Thursday, September 24, 2009

Texting versus Statism

A recent study by the Virginia Tech Transportation Institute found that texting while driving is more dangerous than drunk driving. Citing such reports, a growing number of people are calling for a ban on texting while driving. Yesterday, the Chronicle joined that chorus.

The argument for such a ban is rather simple: texting is a huge distraction; distractions cause accidents that can threaten the welfare of others. Therefore, texting should be banned.

I don't think that any reasonable person will deny that texting is a distraction. But so are many other activities that regularly occur while driving, such as listening to the radio, or talking to someone in the vehicle, or drinking a cup of coffee. The fact that an activity is distracting is not the issue. Nor is the impact of our actions on others the issue, though advocates of a texting ban would like us to believe otherwise. As I previously wrote, if we accept the premise that actions that affect others may be regulated by the government, then every human activity is open for regulation.

Some, such as the Chronicle, try to take the argument a little further. The paper quotes Russell Henk, program director of the Texas Transportation Institute's Teens in the Driver Seat program:
Regardless of your age, texting and driving is simply a foolish and deadly thing to do.

Again, I don't think any reasonable person would deny this. But so what? Many activities--such as eating hamburgers everyday, or refusing to exercise, or dropping out of high school--could be considered foolish or potentially deadly. Should these be banned as well? If we accept the premise of the advocates of banning texting, the answer must be a resounding "yes".

The threat posed by an activity should not determine its legality. The applicable principle is individual rights--the right of each individual to act according to his own judgment, so long as he respects the mutual rights of others. Texting--no matter how foolish it may be--violates the rights of no one.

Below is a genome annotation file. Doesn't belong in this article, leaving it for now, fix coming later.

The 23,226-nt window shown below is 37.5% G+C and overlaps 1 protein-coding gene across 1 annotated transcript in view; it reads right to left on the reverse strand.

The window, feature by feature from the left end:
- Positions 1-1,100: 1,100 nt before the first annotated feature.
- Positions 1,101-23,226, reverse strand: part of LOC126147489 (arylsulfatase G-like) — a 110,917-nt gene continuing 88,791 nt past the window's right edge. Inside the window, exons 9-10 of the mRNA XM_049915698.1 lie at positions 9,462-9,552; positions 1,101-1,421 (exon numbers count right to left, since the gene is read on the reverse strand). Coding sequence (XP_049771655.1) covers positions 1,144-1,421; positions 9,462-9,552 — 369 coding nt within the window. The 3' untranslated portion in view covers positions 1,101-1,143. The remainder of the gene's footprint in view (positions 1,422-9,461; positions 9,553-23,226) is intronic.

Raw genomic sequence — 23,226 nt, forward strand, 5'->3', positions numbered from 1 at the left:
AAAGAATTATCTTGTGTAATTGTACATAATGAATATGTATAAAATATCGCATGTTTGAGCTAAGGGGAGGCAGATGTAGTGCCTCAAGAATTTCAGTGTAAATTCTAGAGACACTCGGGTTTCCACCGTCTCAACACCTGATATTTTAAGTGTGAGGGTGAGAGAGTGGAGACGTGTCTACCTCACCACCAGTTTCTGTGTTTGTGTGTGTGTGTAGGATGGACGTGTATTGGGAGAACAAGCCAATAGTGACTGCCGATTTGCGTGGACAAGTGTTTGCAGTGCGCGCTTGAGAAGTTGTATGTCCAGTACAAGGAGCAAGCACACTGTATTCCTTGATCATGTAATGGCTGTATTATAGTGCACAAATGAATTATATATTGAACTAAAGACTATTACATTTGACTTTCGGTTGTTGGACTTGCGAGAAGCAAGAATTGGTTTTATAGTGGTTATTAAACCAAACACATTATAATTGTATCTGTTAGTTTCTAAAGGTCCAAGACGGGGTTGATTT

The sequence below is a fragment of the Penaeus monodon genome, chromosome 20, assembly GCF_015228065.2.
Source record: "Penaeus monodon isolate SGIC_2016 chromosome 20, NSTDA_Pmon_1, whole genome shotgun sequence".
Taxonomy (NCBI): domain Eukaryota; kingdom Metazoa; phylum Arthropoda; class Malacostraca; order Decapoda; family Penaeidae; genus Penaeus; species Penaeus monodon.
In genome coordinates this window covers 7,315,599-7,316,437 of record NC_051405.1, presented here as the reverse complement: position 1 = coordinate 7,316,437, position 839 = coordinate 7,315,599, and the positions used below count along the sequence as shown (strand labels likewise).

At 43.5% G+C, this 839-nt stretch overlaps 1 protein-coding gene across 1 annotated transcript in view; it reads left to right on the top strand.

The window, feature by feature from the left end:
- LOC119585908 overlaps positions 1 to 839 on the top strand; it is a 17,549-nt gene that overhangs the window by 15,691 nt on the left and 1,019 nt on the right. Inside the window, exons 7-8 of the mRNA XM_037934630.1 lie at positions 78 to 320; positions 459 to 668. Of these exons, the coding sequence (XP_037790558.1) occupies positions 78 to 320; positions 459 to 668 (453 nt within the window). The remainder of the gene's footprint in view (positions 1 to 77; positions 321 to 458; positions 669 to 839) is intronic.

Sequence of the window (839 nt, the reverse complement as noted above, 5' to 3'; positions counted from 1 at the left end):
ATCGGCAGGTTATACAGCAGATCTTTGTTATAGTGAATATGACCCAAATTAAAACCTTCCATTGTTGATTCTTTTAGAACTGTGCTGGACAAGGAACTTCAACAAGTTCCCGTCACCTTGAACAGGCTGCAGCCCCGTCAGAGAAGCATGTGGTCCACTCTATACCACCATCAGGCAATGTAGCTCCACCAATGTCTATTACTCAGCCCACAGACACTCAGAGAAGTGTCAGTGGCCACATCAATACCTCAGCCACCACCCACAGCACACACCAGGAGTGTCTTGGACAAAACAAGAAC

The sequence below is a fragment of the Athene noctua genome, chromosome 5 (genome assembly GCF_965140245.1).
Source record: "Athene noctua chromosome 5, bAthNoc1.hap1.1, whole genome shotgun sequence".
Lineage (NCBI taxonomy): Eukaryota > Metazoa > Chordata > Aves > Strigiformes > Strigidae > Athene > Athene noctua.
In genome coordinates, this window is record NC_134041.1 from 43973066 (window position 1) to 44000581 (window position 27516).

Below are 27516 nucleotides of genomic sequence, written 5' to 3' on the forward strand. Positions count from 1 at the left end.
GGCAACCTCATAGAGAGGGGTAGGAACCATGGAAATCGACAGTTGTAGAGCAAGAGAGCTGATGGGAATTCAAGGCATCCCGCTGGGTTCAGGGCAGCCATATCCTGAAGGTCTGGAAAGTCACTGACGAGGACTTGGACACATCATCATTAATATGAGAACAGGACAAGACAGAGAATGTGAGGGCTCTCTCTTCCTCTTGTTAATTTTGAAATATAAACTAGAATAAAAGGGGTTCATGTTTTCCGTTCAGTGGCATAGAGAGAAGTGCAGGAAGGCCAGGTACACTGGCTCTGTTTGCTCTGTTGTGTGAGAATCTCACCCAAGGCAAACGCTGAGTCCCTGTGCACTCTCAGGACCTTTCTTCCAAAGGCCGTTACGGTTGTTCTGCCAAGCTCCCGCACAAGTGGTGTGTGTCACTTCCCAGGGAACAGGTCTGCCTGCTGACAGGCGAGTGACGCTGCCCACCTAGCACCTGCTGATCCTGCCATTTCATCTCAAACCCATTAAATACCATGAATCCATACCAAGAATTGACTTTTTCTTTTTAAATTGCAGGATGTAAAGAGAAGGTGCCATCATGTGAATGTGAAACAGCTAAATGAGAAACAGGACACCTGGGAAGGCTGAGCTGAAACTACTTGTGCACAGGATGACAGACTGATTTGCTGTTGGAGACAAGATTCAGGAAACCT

The fact is, those who advocate a ban on texting, or prohibiting trans-fats, or mandating the use of seat belts, are promoting a far deadlier premise--statism. In all of its variants, statism has destroyed more lives and lead to more deaths than texting will ever cause.

The premise underlying statism, that the individual's life belongs to the state, lead to the concentration camps of Nazi Germany, the gulags of Soviet Russia, and the killing fields of Cambodia. That same premise has lead to the welfare state of America and the belief that the government should regulate the actions of individuals. The application and degree of implement varies, but the principle does not. And until the principle is rejected, along with its moral base of altruism, America will creep ever closer to the complete and consistent implementation of statism.

If this strikes you as extreme or paranoid, consider the growth of government controls and regulations in recent months. Locally, Houston city council has tightened restrictions on signage, imposed more controls on taco trucks, enacted a yard parking ordinance, and much more. On the state level, private property is being seized, apartment owners face growing controls, and political donors face more restrictions. Nationally, the federal government has taken over the auto industry, wants to take over health care, wants to dictate the salary of executives in the financial sector, seeks to limit carbon emissions, and much more. The trend--on the local, state, and national level--is for more government control over the economy and the lives of individuals. The trend is towards statism, and that trend is accelerating.

Anyone who is concerned for his well-being should be opposing this trend, rather than promoting it by calling for bans on texting. Texting while driving is certainly foolish. Calling for our enslavement is more so.

Update: Clarified last paragraph.


Eric said...

Can you clarify how your position on texting while driving differs (if it does) from driving while intoxicated? Aren't there some behaviors that pose a legitimate, objective threat to the well-being of others on the road that should be prohibited?

Brian Phillips said...

I would argue that texting while driving is not an objective threat. The fact that it is distracting is irrelevant--many activities are distracting (or can be). Listening to the radio, changing a CD, dealing with the kids in the backseat--each can be distracting.

Texting while driving does not violate anyone's rights. To ban texting implies that it does violate someone's rights. If we ban activities simply because they pose a potential threat, then every human activity is open to regulation.

Now, if someone causes an accident because they are texting, they have violated someone's rights. But this is true regardless of what they were doing at the moment of the accident. The same holds true of driving while intoxicated.

Texting while driving and DWI are both extremely foolish, not because of the potential threat to others, but because of the threat to one's own well-being. A responsible person would do neither.

Finally, if the roads were privately owned--as they should be--the owner would set the rules. If he wished to ban texting, that would be his right and drivers could decide if such rules were acceptable or not.